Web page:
Previously-developed concepts and strategies of highly selective tumor targeting can take advantage of molecular targeting of tumors, including tissue-selective therapy which focuses on unique differences between normal and tumor tissues [1520].

CONCLUSIONS

RMS is a recalcitrant disease. It usually occurs in children and young adults. In the present case, it occurred in 68-year-old man. We previously established a PDOX model of pleomorphic RMS (PRMS) [10] that is highly malignant compared to the same tumor grown subcutaneously. Therefore, we assume the PDOX model represents the patient since PRMS is a highly-malignant tumor. The present results show that the combination of TEM and IRN was so powerful that it was able to regress the RMS PDOX, indicating potential of a similar response in the patient [14].

The combination of vincristine, actinomycin D, cyclophosphamide (VAC) is sometimes used to treat RMS and will be used for future experiments comparing VAC with TEM+IRN [21]. The results of the present study suggests that potential powerful therapy can be identified for many adult PRMS patients. The PRMS PDOX can be used for discovery and evaluation of novel therapeutics for this recalcitrant disease as well.

MATERIALS AND METHODS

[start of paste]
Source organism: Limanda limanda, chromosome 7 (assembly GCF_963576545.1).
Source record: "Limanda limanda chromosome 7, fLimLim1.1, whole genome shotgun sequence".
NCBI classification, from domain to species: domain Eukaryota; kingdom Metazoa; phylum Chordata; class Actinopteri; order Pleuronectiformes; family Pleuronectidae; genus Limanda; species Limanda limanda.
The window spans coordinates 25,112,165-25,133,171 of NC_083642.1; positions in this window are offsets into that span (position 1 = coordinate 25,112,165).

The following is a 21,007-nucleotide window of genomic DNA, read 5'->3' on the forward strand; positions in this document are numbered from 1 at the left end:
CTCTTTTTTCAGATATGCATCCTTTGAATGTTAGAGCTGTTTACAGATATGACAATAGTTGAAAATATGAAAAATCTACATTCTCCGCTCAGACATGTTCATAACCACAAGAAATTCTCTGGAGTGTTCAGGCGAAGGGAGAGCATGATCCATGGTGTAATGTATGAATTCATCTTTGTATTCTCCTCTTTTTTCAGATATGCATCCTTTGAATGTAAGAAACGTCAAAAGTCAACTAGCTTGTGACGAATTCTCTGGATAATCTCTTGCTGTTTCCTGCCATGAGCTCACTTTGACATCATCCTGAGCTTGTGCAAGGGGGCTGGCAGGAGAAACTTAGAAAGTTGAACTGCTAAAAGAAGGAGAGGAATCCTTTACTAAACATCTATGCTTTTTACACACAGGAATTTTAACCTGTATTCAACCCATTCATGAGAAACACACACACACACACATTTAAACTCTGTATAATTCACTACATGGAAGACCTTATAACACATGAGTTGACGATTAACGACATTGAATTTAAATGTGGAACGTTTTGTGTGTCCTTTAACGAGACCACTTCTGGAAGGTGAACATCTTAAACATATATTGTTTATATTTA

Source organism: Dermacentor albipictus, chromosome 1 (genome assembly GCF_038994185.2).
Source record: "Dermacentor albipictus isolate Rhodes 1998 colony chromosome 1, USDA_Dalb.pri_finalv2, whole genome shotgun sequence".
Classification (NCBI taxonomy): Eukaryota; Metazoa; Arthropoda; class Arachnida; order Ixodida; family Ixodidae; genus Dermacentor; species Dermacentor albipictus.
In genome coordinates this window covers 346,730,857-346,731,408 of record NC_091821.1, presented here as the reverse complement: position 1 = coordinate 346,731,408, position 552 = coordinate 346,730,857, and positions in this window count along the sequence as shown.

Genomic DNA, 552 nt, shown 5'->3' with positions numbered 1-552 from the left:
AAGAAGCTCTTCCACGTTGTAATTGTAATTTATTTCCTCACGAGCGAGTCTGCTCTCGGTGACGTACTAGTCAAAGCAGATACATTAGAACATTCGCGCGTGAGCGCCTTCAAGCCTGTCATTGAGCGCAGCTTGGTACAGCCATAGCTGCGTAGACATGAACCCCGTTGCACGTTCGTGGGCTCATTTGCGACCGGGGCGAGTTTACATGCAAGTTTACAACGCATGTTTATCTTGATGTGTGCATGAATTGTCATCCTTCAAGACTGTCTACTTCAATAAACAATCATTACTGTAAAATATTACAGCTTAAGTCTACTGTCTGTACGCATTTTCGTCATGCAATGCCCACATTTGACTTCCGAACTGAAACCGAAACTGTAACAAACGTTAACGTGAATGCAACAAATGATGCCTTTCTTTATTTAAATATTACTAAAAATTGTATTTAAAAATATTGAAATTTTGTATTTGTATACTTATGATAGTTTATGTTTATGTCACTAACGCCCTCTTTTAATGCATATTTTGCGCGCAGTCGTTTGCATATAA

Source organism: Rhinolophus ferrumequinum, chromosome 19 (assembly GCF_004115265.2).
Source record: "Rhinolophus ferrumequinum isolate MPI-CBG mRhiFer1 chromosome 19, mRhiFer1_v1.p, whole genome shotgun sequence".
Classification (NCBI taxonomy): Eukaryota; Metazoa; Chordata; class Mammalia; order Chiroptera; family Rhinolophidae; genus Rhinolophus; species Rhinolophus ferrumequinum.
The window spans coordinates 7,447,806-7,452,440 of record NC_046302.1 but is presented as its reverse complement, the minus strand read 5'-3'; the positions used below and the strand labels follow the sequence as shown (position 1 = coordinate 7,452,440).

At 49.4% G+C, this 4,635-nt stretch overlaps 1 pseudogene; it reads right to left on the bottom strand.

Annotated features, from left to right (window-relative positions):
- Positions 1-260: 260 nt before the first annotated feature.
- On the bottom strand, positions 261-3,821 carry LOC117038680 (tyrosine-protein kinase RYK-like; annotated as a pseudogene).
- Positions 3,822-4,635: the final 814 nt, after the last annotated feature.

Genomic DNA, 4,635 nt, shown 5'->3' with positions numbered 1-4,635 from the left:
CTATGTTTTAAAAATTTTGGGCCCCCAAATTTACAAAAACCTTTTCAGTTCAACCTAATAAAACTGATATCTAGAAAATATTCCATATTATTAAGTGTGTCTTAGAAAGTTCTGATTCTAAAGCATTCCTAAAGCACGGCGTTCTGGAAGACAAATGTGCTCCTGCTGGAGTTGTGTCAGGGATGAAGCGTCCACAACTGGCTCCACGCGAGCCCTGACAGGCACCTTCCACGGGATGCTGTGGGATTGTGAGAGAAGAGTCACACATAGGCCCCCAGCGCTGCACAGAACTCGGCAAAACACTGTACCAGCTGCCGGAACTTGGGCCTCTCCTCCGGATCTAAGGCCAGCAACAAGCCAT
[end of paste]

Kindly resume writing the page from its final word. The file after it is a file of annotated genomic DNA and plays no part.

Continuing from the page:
Animal care

Athymic nu/nu nude mice (AntiCancer Inc., San Diego, CA), 4–6 weeks old, were used in this study. Animals were housed in a barrier facility on a high efficiency particulate arrestance (HEPA)-filtered rack under standard conditions of 12-hour light/dark cycles. The animals were fed an autoclaved laboratory rodent diet. All animal studies were conducted with an AntiCancer Institutional Animal Care and Use Committee (IACUC)-protocol specifically approved for this study and in accordance with the principals and procedures outlined in the National Institute of Health Guide for the Care and Use of Animals under Assurance Number A3873-1. In order to minimize any suffering of the animals, anesthesia and analgesics were used for all surgical experiments. Animals were anesthetized by subcutaneous injection of a 0.02 ml solution of 20 mg/kg ketamine, 15.2 mg/kg xylazine, and 0.48 mg/kg acepromazine maleate.